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CLAS232 Love and War in Graeco-Roman Literature

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A survey of major authors of Greece and Rome from Homer to Juvenal, featuring narratives of love and war.

Two of the most important issues that preoccupied Greek and Roman societies were love and war. The war in which the Greeks sacked and destroyed Troy stemmed from Paris' love affair with Helen, which was followed by Odysseus' long journey home to his faithful wife Penelope. The bitter rivalry between Rome and Carthage was shaped by the curse of a dying Dido, whose love Aeneas spurned.

This paper approaches classical literature through the recurring and connected themes of love, romanticism and eroticism and war, violence and conflict. These themes are explored by examining relevant works of Greek authors (Homer and Aristophanes) and Roman authors (Plautus, Catullus, Vergil, Petronius, Ovid, Juvenal). In examining these works, the paper encourages students to analyse events and debates that cast a shadow over much of the ancient world and that are relevant to discussions about the modern world.

Paper title Love and War in Graeco-Roman Literature
Paper code CLAS232
Subject Classical Studies
EFTS 0.1500
Points 18 points
Teaching period Not offered in 2019 (On campus)
Domestic Tuition Fees (NZD) $886.35
International Tuition Fees (NZD) $3,766.35

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(18 CLAS, GREK or LATN points) or 54 points
Schedule C
Arts and Music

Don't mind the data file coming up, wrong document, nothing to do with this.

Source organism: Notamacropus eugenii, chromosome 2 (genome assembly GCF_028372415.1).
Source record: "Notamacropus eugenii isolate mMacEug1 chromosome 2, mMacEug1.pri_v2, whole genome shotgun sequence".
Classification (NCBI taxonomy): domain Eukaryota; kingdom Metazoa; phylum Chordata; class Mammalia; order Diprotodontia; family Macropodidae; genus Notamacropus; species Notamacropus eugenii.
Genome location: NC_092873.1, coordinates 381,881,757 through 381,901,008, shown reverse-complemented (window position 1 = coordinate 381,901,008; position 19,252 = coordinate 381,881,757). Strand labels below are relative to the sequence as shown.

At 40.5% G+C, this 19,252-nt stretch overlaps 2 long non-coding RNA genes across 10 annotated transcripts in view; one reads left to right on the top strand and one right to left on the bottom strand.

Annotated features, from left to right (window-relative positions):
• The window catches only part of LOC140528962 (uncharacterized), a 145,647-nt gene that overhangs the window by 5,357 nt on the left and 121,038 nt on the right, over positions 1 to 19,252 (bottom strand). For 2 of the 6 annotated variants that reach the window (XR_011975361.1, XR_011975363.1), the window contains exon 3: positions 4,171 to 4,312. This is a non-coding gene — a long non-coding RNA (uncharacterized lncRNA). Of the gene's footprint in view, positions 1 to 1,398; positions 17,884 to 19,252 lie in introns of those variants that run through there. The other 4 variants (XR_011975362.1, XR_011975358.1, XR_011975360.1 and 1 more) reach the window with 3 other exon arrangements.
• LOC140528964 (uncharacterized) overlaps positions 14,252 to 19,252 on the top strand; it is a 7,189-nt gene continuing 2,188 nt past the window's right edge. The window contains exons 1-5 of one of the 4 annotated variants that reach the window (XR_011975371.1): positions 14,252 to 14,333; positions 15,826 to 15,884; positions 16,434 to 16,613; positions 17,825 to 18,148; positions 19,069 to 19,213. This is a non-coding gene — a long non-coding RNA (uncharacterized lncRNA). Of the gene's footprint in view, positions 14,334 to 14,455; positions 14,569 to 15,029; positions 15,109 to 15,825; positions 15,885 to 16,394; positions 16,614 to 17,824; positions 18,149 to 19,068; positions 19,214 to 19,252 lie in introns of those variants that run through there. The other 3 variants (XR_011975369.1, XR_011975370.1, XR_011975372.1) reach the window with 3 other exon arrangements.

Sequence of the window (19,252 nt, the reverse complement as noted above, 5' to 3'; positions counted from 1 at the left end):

Teaching staff
Lecturer: Professor Jon Hall
Paper Structure
The paper covers the themes of love and war in the following classical authors and works:
  • Homer's Odyssey
  • Aristophanes' Lysistrata
  • Plautus' The Swaggering Soldier
  • Catullus
  • Vergil's Aeneid
  • Ovid's Amores and Ars Amatoria
  • Petronius' Satyricon
  • Juvenal's Satires
Teaching Arrangements
24 lectures, 6 tutorials
Homer, Odyssey (trans. Shewring) (Oxford Classics)
Course Reader
Graduate Attributes Emphasised
Scholarship, Critical thinking, Cultural understanding, Information literacy, Research, Self-motivation.
View more information about Otago's graduate attributes.
Learning Outcomes
  • Demonstrate skills in literary and cultural criticism needed to appreciate the authors and works studied
  • Demonstrate knowledge, understanding and appreciation of the significance of selected themes
  • Demonstrate research and writing skills through written and oral analyses of the texts studied

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Not offered in 2019

Teaching method
This paper is taught On Campus
Learning management system